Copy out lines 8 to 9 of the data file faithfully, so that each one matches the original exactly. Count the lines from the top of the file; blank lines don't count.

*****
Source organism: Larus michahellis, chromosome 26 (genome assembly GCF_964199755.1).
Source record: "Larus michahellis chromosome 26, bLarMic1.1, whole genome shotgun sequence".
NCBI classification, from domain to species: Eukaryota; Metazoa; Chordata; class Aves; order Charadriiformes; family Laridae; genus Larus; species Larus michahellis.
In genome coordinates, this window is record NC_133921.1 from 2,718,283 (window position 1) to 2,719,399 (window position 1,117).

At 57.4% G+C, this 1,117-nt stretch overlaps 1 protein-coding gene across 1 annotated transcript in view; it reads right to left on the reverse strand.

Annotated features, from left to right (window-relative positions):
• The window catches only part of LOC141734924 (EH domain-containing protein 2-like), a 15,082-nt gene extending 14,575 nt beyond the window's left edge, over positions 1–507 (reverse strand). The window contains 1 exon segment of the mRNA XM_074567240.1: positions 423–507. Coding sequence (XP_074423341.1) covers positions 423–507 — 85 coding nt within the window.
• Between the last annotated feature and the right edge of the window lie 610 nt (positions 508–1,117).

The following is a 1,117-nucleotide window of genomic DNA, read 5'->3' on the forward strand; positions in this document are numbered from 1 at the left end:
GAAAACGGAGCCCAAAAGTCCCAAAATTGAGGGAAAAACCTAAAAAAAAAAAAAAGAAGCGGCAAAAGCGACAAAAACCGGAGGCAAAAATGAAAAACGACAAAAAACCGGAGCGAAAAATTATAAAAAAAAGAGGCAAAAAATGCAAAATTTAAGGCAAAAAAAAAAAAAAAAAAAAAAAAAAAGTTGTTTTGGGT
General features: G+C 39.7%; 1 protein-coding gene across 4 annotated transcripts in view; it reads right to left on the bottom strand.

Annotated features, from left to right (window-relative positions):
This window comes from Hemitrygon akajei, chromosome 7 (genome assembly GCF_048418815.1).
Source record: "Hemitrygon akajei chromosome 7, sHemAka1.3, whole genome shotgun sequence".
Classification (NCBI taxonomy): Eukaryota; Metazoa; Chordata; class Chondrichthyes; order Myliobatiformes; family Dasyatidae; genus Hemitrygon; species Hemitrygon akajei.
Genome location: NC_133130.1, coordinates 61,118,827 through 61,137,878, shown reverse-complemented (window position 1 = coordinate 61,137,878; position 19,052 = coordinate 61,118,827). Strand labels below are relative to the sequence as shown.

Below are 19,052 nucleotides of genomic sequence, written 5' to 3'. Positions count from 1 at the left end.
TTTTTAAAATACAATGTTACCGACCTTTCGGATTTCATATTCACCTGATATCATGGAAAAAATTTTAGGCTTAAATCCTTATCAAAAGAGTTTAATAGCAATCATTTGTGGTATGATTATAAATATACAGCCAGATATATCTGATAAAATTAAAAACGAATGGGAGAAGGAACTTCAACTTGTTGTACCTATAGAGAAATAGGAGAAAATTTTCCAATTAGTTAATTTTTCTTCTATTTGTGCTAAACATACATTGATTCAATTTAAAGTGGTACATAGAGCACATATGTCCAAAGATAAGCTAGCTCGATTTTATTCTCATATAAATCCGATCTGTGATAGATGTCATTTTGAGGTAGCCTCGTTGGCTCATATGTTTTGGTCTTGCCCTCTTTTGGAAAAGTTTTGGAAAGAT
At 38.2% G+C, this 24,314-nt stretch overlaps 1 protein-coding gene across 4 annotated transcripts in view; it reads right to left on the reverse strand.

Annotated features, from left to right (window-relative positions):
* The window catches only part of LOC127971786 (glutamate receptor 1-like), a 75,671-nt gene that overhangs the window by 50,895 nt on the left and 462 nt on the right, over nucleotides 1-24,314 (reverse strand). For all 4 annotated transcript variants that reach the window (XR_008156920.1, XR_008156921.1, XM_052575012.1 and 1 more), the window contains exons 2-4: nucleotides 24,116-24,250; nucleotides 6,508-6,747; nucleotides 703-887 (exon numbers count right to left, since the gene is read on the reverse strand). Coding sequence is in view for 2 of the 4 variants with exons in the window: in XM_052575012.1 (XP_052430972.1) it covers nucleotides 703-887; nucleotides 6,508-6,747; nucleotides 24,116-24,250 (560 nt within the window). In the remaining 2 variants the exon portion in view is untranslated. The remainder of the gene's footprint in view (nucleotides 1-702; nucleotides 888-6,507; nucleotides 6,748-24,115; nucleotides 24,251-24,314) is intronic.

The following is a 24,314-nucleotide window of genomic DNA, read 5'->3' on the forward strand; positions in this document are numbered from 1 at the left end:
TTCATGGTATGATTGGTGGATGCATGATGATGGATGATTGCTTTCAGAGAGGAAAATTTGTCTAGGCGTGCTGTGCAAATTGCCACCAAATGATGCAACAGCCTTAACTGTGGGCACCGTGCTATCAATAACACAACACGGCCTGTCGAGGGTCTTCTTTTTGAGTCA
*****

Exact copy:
• Between the last annotated feature and the right edge of the window lie 610 nt (positions 508–1,117).

The following is a 1,117-nucleotide window of genomic DNA, read 5'->3' on the forward strand; positions in this document are numbered from 1 at the left end: